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 CNS Story:

POPE-AGING May-6-2013 (360 words) xxxi

Elderly face danger of 'covert euthanasia,' pope says in book

By Lauren Colegrove
Catholic News Service

VATICAN CITY (CNS) -- While the fight to preserve life is often centered on abortion and capital punishment, the future Pope Francis also warned against a more subtle form of disregard for human dignity: what he called "covert euthanasia."

"In this consumerist, hedonist and narcissistic society, we are accustomed to the idea that there are people that are disposable," among them, the elderly, then-Cardinal Jorge Mario Bergoglio said in a recently published book.

Citing examples of intentional neglect, the future pope said: "I believe that today there is covert euthanasia: Our social security pays up until a certain amount of treatment and then says 'May God help you.'"

The book, "On Heaven and Earth: Pope Francis on Faith, Family and the Church in the 21st Century," was released in English April 19 by Image Books, a division of Random House. It is a collection of conversations between the then- archbishop of Buenos Aires, Argentina, and Rabbi Abraham Skorka, rector of the Latin American Rabbinical Seminary in Buenos Aires. The book was originally published in Spanish in 2010 and covers topics that include theological beliefs and social issues.

In the book, then-Cardinal Bergoglio explained how the elderly are often forgotten in a society fixated on self-centeredness.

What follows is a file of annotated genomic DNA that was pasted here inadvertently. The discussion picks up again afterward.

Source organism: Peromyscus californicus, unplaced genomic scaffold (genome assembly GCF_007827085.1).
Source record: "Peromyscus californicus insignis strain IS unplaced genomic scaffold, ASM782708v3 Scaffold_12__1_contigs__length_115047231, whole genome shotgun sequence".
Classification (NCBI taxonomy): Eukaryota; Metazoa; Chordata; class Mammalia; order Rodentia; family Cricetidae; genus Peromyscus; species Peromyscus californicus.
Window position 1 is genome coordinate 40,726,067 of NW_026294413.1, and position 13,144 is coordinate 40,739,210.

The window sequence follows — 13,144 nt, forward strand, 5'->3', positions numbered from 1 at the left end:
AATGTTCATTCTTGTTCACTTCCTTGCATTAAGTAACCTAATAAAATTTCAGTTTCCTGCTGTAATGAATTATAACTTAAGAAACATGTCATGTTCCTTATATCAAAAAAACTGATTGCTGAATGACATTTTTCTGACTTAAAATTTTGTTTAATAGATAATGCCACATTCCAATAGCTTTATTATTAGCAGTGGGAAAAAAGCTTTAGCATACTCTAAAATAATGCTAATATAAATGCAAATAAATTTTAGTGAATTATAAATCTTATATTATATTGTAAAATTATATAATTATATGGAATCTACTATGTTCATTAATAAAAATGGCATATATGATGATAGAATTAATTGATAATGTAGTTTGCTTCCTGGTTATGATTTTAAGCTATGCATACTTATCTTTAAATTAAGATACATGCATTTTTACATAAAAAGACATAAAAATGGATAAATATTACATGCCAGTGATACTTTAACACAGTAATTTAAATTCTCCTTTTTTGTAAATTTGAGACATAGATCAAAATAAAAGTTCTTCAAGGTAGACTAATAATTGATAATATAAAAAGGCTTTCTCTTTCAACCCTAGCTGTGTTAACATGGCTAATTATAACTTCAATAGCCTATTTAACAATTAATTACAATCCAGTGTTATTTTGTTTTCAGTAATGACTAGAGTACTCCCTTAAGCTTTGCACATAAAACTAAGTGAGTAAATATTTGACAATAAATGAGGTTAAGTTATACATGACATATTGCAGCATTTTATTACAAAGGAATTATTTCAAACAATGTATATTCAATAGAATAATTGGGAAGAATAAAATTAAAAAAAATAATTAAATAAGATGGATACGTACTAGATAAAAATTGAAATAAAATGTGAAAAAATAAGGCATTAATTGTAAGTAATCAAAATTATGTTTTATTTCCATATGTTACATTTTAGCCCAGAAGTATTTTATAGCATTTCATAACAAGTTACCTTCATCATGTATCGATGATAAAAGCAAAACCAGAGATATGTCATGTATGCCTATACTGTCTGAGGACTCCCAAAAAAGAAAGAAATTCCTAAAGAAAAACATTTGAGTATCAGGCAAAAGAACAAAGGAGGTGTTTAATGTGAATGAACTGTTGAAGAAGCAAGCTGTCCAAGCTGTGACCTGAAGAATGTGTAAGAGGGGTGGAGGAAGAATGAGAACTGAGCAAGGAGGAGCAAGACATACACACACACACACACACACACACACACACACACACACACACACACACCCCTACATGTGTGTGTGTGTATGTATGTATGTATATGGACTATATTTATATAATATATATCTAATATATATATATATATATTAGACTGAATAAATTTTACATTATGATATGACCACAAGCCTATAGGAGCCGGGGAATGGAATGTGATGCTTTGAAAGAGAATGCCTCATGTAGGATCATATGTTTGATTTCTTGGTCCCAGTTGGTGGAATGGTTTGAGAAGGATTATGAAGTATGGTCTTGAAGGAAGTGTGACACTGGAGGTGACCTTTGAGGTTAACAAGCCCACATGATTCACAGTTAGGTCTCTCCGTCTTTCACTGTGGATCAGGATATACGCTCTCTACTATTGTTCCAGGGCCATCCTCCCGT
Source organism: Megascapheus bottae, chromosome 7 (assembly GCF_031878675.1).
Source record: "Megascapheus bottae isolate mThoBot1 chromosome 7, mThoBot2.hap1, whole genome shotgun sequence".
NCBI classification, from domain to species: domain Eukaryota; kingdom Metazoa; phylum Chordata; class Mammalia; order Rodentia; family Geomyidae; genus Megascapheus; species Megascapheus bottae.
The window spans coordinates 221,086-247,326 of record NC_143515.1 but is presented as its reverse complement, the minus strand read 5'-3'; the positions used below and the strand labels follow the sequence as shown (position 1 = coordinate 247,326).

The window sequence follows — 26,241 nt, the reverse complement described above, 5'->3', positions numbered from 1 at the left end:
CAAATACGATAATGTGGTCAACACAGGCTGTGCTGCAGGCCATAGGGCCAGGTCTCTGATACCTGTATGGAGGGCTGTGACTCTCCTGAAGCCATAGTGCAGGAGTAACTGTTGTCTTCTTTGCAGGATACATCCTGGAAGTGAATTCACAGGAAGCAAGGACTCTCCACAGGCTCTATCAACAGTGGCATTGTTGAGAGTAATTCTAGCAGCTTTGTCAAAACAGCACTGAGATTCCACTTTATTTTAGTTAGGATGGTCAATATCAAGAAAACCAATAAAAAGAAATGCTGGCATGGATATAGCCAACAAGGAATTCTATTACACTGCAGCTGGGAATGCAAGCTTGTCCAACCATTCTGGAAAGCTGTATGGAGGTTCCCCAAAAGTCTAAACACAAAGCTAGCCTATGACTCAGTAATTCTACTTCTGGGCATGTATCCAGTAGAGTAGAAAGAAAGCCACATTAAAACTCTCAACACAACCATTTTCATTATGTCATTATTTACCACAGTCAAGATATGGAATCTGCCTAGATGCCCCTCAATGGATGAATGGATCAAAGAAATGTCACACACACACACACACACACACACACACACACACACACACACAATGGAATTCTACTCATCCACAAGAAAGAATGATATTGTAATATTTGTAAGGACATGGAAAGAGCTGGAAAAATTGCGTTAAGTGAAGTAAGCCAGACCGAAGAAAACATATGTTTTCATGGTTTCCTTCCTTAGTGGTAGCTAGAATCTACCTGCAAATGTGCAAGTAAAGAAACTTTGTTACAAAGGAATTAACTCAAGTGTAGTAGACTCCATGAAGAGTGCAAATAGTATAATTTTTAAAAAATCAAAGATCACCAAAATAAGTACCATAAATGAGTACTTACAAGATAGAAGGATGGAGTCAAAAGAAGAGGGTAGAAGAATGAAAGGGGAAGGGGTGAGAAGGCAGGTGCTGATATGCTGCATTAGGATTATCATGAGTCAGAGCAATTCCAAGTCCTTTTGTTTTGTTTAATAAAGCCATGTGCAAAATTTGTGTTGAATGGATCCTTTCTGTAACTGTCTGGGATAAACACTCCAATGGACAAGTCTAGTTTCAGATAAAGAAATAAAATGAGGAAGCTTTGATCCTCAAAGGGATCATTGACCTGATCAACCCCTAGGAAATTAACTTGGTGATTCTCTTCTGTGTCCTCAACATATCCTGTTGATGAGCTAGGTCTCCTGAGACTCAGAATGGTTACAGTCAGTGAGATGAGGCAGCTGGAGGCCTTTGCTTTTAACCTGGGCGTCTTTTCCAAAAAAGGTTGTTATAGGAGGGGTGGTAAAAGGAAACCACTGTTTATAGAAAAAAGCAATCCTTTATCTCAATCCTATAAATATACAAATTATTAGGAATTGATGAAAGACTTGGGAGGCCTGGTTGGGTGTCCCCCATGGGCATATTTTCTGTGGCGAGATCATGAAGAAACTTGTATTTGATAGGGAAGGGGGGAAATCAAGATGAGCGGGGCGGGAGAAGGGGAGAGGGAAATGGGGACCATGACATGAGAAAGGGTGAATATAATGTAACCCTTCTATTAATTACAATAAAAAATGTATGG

"There are many who abandon those that fed them, who educated them, who wiped their bottoms," the future pope said. "It hurts me; it makes me weep inside."

He described the value of old age and the importance of preserving the memories that are transmitted through the elders of a community.

"God must be very fond of the old because those who are pious with their parents are showered with blessings," the future pope said.

He said his grandparents were influential figures in his childhood and, throughout his life, he has benefited from the wisdom of the elderly. In his homilies, Pope Francis often cites the lessons he learned from his grandmother.

Reflecting on his own maturity, the future pope said in his book: "I am beginning old age and I will not resist it. I am prepared and I would like to be like a vintage wine, not one gone sour."

END


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